Graduate certificates can be awarded to non-degree seeking students, as well as to students who are working on graduate degrees. At least two thirds of the course work (5000-level or higher courses) for the certificate must be taken on the A/F grading option. Certificates must include a minimum of 9 credit hours of Virginia Tech graduate credits. No transfer credits are accepted toward graduate certificates. All grades must be "C" or higher and the overall GPA must be 3.0 or higher. The specific requirements for each certificate can be found on the Graduate School Certificate Page.

Certificate candidates must be admitted to the Graduate School and formally accepted to the certificate program. Applications can be found on the Graduate School website.

Upon successful completion of certificate requirements, an Application For Certificate Conferral must be signed by the department and submitted by the deadline in the term in which the certificate will be awarded. 

Gerontology

The Graduate Certificate in Gerontology is a university-approved program of advanced study offered by the Center for Gerontology. The required minimum of 9 credits focus on three core gerontology competency domains, namely aging processes and outcomes related to biological changes and health, dimensions of psychological functioning, and contemporary social and societal issues.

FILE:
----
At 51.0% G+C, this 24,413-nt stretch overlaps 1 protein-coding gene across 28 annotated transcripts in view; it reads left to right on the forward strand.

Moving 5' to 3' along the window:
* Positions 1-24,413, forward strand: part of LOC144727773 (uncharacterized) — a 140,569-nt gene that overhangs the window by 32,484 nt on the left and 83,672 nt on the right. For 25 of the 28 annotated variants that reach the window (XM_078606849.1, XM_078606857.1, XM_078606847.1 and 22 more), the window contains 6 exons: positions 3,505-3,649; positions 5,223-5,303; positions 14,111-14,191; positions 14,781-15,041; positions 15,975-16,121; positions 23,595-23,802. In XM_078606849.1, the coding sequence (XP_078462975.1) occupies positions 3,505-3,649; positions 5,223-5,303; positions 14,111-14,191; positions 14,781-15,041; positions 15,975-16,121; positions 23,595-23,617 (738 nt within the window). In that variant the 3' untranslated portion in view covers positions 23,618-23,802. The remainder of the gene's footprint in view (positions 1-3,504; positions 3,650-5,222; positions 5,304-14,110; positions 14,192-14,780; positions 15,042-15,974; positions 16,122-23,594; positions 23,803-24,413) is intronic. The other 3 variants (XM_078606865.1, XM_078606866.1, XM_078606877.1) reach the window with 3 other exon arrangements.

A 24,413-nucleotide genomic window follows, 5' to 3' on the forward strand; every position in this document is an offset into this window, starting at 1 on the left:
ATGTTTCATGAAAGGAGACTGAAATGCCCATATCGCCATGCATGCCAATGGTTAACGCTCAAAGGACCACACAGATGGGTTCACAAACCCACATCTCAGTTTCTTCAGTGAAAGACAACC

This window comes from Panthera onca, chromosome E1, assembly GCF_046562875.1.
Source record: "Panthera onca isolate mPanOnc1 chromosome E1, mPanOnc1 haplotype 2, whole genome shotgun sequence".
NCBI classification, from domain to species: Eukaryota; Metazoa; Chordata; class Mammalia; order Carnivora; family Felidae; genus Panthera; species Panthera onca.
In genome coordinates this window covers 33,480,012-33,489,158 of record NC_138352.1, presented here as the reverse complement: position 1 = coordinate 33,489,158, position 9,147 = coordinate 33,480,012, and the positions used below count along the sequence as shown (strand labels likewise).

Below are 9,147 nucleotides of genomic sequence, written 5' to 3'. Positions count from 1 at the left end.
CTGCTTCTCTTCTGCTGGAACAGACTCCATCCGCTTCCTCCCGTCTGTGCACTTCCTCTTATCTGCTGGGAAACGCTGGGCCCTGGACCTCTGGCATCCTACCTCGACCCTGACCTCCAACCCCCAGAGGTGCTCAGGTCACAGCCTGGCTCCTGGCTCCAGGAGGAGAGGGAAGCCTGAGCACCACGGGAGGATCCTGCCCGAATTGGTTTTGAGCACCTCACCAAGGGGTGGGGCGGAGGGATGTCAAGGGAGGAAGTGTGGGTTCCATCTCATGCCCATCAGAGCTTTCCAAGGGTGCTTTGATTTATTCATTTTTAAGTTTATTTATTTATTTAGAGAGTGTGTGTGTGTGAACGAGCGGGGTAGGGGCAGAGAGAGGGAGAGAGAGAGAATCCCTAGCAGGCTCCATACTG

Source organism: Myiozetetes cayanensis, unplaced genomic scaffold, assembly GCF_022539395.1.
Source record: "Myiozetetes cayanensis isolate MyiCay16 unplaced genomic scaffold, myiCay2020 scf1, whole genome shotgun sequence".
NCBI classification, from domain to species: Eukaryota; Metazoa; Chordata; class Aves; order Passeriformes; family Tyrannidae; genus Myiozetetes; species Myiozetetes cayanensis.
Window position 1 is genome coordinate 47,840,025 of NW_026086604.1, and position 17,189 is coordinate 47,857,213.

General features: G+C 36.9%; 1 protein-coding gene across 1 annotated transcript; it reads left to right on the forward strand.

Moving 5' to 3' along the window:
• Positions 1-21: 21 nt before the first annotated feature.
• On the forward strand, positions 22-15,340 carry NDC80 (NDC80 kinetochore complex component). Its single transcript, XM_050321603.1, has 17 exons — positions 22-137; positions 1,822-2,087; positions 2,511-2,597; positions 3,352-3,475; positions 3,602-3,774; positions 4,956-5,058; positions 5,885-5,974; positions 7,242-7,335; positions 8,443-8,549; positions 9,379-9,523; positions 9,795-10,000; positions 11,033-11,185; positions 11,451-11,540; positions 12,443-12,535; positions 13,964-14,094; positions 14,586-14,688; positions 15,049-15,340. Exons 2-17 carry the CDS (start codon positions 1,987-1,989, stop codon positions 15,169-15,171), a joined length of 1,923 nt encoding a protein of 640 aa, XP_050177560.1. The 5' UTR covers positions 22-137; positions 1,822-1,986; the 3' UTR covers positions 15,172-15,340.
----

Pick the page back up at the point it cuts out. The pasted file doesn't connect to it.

Post-Master's in Marriage and Family Therapy

The post-master’s (PM) certificate program is offered at our National Capital Region campus and is designed for people who have earned a master's degree in a mental health discipline and would like to obtain specific training in marriage and family therapy. Some PM students need academic courses for licensure and some just want to learn how to work with families effectively. Although certain courses are required, programs of study are individually tailored to meet the specific needs of each student.

Human Sexuality Studies

The Graduate Certificate draws on diverse and interdisciplinary perspectives to produce unique insights into how sexual expression, behavior, and representation are shaped by multiple intersecting individual and cultural contexts, and how they, in turn, shape the health and well-being of individuals, communities, and populations. While both broadening and deepening student knowledge about the health, psychological, familial, social, cultural, and political aspects of human sexual behavior from a global perspective, this program will encourage intercultural understanding, problem-solving, and social responsibility.